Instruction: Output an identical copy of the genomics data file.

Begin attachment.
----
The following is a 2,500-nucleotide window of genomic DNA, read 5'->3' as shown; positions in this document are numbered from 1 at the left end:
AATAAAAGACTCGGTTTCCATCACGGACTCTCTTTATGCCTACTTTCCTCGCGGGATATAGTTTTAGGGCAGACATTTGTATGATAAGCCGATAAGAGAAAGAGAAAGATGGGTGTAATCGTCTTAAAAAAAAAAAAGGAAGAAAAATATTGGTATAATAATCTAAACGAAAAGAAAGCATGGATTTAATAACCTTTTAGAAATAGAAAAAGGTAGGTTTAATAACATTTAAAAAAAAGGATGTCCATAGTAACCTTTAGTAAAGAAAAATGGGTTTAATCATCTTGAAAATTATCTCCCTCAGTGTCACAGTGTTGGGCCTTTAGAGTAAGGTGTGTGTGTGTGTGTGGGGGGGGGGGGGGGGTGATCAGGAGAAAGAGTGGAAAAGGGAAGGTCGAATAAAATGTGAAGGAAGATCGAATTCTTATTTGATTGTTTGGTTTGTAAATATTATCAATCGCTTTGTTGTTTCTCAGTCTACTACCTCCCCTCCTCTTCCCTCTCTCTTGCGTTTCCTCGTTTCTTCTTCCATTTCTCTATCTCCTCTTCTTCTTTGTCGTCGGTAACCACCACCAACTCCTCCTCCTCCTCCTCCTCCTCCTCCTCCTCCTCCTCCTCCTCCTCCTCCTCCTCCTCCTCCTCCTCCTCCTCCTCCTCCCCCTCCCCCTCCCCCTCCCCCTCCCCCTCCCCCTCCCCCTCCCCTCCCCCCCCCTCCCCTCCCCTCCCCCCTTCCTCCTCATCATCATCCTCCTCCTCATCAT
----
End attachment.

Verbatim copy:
The following is a 2,500-nucleotide window of genomic DNA, read 5'->3' as shown; positions in this document are numbered from 1 at the left end:
AATAAAAGACTCGGTTTCCATCACGGACTCTCTTTATGCCTACTTTCCTCGCGGGATATAGTTTTAGGGCAGACATTTGTATGATAAGCCGATAAGAGAAAGAGAAAGATGGGTGTAATCGTCTTAAAAAAAAAAAAGGAAGAAAAATATTGGTATAATAATCTAAACGAAAAGAAAGCATGGATTTAATAACCTTTTAGAAATAGAAAAAGGTAGGTTTAATAACATTTAAAAAAAAGGATGTCCATAGTAACCTTTAGTAAAGAAAAATGGGTTTAATCATCTTGAAAATTATCTCCCTCAGTGTCACAGTGTTGGGCCTTTAGAGTAAGGTGTGTGTGTGTGTGTGGGGGGGGGGGGGGGGTGATCAGGAGAAAGAGTGGAAAAGGGAAGGTCGAATAAAATGTGAAGGAAGATCGAATTCTTATTTGATTGTTTGGTTTGTAAATATTATCAATCGCTTTGTTGTTTCTCAGTCTACTACCTCCCCTCCTCTTCCCTCTCTCTTGCGTTTCCTCGTTTCTTCTTCCATTTCTCTATCTCCTCTTCTTCTTTGTCGTCGGTAACCACCACCAACTCCTCCTCCTCCTCCTCCTCCTCCTCCTCCTCCTCCTCCTCCTCCTCCTCCTCCTCCTCCTCCTCCTCCTCCTCCTCCTCCCCCTCCCCCTCCCCCTCCCCCTCCCCCTCCCCCTCCCCCTCCCCTCCCCCCCCCTCCCCTCCCCTCCCCCCTTCCTCCTCATCATCATCCTCCTCCTCATCAT